Artificial Intelligence and law

The law is an important and scientifically challenging application domain of argumentation. Much of my research in this field has been on the logical aspects of reasoning with defeasible rules (statutory rules but also case rationales or rules from other sources). Read, for instance, my book (a revised and extended version of my PhD thesis). Since legal reasoning often takes place in an adversarial context, I have (with Giovanni Sartor) developed a logic for dialectically constructing and comparing conflicting arguments [Prakken & Sartor 1996]. And since lawyers can disagree about anything, in our system even the standards for comparing arguments are debatable. In [Prakken & Sartor 1998] we used our system in a formalisation of HYPO-style analogical reasoning with precedents.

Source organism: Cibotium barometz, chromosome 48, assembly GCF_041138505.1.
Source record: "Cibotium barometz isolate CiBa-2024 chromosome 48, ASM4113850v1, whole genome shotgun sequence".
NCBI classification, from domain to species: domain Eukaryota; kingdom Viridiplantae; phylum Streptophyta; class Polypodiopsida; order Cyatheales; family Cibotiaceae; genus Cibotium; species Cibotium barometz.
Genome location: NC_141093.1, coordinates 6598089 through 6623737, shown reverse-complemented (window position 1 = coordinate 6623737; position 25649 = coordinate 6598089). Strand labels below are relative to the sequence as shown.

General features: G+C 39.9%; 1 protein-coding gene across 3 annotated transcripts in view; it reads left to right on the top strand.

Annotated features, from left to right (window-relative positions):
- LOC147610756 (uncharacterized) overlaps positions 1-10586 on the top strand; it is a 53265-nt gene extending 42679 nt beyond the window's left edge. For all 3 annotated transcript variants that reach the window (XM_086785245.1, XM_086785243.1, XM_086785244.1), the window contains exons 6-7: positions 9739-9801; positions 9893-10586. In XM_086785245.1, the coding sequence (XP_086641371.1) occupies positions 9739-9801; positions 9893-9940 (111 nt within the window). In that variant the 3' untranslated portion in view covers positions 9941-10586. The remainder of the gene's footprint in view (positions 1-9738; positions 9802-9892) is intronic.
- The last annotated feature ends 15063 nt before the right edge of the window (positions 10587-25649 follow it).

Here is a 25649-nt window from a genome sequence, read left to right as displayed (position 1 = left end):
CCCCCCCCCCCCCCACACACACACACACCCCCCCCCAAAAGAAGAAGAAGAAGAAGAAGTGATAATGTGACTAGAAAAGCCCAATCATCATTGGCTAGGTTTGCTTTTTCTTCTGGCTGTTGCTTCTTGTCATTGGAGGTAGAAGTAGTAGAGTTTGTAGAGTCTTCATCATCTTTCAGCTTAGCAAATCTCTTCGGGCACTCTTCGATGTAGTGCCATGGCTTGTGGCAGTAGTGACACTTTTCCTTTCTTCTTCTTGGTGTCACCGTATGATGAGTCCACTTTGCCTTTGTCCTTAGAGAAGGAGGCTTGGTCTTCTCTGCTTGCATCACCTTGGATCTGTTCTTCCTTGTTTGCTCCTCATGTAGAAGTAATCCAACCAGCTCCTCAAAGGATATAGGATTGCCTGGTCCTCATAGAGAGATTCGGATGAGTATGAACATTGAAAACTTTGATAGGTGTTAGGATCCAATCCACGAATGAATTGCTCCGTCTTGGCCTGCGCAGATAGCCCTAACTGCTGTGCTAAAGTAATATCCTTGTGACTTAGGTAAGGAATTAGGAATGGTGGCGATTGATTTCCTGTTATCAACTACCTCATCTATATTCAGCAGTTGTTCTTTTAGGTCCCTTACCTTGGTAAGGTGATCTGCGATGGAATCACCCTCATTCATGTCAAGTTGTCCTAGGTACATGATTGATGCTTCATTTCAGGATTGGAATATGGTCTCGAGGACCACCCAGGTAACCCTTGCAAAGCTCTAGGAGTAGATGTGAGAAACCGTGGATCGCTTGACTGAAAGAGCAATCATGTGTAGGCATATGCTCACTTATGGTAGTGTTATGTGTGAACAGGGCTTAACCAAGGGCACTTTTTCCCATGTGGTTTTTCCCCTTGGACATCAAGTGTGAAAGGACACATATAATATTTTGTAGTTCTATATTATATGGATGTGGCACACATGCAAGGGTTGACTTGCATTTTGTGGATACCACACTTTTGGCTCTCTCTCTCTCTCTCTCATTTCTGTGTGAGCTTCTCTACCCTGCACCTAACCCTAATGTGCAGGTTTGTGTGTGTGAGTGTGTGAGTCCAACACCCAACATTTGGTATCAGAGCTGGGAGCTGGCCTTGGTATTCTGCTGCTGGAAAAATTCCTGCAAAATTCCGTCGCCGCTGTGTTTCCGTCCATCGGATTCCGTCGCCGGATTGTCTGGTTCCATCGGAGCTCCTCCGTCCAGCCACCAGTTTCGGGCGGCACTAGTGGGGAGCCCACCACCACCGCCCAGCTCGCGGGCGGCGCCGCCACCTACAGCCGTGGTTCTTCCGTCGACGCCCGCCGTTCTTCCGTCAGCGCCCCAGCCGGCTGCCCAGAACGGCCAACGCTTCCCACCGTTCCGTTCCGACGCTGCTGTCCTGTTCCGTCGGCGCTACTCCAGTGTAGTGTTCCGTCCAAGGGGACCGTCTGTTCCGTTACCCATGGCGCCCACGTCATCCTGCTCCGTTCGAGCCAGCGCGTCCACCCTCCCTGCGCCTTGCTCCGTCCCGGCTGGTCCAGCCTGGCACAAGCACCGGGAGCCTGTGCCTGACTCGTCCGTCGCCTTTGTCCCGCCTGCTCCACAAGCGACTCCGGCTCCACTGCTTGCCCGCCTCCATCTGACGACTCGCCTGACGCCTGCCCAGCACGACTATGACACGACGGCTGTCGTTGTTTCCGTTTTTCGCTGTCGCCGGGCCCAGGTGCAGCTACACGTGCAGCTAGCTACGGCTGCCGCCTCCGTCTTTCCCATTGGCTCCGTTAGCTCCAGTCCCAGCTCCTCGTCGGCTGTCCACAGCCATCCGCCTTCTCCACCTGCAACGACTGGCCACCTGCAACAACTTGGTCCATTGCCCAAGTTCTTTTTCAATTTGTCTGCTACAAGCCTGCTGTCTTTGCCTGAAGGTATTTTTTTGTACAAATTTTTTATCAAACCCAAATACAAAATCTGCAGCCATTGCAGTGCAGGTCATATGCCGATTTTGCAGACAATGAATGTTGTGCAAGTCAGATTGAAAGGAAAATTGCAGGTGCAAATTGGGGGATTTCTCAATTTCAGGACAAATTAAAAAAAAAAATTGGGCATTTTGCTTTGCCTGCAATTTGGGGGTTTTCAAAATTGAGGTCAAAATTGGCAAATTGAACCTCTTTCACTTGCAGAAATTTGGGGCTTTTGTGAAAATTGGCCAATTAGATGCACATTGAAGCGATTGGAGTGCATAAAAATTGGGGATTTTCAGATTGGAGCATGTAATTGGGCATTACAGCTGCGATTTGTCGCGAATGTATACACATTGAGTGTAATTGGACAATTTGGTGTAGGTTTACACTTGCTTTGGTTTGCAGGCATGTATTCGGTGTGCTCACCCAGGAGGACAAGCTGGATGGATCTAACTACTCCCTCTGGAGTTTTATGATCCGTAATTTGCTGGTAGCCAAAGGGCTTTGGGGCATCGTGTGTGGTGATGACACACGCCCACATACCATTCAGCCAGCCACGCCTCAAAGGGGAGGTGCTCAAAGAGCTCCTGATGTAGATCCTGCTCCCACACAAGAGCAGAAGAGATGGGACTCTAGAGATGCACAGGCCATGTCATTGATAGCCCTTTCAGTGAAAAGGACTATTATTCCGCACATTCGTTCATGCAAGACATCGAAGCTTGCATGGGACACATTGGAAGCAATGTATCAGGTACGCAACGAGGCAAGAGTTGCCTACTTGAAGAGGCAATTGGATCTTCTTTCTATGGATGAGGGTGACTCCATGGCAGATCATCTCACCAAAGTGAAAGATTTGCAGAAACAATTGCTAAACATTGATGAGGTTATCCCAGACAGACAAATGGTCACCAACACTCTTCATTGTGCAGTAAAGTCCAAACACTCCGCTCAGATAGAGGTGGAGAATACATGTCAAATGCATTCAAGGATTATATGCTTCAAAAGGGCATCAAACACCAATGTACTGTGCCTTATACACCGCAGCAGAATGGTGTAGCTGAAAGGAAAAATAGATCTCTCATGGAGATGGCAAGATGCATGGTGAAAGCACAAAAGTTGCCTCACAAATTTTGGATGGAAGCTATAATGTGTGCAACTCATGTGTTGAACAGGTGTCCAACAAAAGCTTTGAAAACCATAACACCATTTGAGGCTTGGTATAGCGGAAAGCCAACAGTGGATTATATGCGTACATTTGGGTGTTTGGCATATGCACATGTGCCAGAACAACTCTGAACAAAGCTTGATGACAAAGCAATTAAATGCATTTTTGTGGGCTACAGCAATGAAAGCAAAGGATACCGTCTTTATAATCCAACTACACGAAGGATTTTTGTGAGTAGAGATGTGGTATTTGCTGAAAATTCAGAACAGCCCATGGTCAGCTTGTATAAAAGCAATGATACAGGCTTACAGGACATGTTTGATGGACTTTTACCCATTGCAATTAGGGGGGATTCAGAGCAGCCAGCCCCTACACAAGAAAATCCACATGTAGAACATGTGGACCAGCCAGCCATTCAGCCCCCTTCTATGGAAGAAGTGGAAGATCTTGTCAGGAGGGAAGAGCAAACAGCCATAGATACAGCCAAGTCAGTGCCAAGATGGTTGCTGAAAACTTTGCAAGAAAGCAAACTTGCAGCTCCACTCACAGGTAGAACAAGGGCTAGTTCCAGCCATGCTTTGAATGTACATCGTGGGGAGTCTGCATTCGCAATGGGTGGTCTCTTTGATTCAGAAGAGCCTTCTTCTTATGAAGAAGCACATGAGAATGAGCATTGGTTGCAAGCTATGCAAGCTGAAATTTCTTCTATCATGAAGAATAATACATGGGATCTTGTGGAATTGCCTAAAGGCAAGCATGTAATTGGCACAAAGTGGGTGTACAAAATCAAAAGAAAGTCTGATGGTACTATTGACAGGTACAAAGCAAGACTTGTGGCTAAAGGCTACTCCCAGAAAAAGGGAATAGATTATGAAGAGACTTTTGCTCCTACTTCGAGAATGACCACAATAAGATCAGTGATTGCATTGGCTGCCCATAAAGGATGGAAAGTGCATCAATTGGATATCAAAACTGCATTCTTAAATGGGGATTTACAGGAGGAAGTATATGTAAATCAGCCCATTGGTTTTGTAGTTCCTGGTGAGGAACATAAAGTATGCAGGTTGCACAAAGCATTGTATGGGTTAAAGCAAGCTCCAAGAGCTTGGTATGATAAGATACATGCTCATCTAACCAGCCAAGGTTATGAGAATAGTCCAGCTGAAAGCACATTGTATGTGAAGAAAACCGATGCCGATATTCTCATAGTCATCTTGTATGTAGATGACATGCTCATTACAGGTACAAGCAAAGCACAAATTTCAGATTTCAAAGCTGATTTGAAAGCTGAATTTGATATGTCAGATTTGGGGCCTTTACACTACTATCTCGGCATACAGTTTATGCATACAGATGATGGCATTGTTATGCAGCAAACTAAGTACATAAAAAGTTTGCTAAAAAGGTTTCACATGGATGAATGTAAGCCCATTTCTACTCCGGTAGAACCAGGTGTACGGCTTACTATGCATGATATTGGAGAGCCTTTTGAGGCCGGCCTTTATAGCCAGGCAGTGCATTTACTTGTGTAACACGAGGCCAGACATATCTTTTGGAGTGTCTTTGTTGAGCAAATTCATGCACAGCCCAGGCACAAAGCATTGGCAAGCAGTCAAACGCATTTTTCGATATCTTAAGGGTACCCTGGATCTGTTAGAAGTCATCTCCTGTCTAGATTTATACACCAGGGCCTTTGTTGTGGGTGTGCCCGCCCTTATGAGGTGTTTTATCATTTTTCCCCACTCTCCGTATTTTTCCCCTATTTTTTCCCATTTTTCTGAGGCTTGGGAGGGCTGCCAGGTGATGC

My current work in AI and Law focuses on three themes.

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Vincent Aleven Kevin Ashley Katie Atkinson Trevor Bench-Capon Floris Bex Karl Branting Tom van Engers Tom Gordon Guido Governatori Jaap Hage Arno Lodder Ron Loui ThorneMcCarty Raquel Mochales Dory Reiling Edwina Rissland Giovanni Sartor Marek Sergot Burkhard Schaefer Peter Tillers Bart Verheij Charlotte Vlek Radboud Winkels Adam Wyner